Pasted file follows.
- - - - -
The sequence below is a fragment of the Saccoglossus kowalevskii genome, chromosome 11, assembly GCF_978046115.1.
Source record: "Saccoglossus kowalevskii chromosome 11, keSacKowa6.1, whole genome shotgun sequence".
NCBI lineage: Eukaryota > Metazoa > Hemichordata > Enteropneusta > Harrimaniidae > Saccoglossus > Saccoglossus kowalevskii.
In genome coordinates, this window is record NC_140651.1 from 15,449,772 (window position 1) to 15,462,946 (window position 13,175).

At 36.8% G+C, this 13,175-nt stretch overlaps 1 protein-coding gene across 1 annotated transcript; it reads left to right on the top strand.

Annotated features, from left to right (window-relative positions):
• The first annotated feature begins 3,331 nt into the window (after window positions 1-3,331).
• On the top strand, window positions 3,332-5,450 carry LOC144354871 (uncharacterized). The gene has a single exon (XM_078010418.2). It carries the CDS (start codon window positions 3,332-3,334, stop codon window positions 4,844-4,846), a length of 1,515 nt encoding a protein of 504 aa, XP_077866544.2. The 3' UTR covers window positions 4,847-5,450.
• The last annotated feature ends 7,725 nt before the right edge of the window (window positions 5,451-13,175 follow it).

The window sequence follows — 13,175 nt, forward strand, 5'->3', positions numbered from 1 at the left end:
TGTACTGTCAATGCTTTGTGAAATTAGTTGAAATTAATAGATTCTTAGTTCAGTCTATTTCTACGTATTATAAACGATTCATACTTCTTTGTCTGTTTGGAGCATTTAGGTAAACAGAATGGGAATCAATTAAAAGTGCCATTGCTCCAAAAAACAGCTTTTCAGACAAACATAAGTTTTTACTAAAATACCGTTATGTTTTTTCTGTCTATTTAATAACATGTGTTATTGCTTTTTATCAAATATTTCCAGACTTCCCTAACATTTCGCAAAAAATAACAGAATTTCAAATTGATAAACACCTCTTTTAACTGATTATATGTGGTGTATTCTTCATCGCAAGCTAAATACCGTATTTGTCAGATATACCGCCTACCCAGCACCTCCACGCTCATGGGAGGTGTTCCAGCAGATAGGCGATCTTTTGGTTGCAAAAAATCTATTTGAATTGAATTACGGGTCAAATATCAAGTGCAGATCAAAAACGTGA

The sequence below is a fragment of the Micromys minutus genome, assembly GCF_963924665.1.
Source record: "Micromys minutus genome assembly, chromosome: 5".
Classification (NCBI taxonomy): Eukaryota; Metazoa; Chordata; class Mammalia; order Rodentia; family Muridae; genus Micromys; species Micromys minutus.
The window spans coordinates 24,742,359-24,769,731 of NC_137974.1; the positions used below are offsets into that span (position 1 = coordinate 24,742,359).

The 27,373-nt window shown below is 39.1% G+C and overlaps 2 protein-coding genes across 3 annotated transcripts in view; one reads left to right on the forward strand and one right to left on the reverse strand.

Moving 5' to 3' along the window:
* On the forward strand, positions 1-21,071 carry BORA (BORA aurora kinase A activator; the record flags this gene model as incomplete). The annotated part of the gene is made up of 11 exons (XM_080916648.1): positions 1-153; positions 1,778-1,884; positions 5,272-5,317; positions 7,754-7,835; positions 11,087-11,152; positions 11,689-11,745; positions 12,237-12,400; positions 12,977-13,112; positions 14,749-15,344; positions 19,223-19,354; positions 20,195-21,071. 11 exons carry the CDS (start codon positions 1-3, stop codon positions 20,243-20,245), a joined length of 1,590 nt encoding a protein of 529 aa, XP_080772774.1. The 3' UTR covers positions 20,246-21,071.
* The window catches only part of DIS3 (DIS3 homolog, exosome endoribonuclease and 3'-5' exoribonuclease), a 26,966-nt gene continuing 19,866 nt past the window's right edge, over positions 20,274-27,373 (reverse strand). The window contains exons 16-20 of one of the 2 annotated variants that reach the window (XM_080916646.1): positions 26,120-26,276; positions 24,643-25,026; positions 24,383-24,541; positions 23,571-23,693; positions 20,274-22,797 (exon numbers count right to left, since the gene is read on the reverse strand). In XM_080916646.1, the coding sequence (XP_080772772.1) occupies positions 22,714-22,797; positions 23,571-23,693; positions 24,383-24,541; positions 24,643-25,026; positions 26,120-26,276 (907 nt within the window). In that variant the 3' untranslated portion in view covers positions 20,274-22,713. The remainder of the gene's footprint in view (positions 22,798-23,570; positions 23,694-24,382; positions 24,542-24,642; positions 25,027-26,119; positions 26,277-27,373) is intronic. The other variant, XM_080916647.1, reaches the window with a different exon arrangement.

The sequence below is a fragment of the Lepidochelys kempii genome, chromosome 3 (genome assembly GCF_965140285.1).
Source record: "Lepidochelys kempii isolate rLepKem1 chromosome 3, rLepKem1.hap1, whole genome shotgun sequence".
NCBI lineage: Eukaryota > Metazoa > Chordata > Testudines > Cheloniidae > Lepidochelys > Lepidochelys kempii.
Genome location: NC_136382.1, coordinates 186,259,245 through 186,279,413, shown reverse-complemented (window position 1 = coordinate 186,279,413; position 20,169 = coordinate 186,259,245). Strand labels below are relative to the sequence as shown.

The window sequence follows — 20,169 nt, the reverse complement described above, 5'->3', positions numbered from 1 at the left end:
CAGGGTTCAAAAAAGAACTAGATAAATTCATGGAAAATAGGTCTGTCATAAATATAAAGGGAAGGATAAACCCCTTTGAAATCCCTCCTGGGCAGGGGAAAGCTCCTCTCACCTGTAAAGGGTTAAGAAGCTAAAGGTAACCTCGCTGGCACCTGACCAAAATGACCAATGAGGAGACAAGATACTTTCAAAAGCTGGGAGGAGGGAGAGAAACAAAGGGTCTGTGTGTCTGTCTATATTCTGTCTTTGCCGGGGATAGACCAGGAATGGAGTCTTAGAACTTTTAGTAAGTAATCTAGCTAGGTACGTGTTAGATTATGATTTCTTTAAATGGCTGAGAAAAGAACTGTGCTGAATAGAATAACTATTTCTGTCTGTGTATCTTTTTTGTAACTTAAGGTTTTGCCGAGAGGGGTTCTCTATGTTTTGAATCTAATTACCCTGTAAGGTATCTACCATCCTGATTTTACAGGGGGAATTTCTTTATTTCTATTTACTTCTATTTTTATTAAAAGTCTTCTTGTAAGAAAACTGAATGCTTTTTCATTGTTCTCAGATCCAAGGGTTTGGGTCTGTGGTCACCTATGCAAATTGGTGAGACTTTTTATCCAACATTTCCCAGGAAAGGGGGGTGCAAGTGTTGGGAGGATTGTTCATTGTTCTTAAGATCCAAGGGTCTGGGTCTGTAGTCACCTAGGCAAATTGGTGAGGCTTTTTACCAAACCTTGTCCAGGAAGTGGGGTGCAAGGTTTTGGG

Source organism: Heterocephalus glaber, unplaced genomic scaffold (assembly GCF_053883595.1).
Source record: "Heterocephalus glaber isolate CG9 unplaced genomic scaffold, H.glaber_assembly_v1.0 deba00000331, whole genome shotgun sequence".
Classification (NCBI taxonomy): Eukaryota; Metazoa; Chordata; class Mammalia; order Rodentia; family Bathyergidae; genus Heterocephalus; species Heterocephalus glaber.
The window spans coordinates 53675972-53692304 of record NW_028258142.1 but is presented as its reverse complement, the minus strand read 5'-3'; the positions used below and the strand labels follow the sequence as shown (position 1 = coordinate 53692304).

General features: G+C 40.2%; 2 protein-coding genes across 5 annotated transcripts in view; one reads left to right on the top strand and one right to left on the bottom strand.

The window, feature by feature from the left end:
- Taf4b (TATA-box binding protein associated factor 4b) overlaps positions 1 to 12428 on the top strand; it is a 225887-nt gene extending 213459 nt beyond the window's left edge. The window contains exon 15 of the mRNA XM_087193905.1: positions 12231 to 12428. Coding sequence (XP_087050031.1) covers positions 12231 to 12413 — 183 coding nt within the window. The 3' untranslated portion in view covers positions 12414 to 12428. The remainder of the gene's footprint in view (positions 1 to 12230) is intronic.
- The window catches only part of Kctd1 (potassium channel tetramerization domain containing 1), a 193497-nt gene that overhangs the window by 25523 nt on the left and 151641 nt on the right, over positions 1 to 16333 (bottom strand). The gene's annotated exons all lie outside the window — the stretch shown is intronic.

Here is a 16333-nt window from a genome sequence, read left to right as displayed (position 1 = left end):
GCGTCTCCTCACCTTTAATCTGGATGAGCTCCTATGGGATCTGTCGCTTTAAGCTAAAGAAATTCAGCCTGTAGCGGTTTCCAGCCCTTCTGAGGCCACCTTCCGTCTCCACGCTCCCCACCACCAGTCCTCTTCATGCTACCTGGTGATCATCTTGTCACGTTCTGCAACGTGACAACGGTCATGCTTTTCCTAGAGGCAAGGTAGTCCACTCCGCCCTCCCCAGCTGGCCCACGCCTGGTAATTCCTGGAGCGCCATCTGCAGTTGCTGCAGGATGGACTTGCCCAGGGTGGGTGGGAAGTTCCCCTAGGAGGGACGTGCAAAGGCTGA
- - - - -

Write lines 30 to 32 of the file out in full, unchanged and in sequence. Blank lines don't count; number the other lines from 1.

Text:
General features: G+C 40.2%; 2 protein-coding genes across 5 annotated transcripts in view; one reads left to right on the top strand and one right to left on the bottom strand.

The window, feature by feature from the left end:
- Taf4b (TATA-box binding protein associated factor 4b) overlaps positions 1 to 12428 on the top strand; it is a 225887-nt gene extending 213459 nt beyond the window's left edge. The window contains exon 15 of the mRNA XM_087193905.1: positions 12231 to 12428. Coding sequence (XP_087050031.1) covers positions 12231 to 12413 — 183 coding nt within the window. The 3' untranslated portion in view covers positions 12414 to 12428. The remainder of the gene's footprint in view (positions 1 to 12230) is intronic.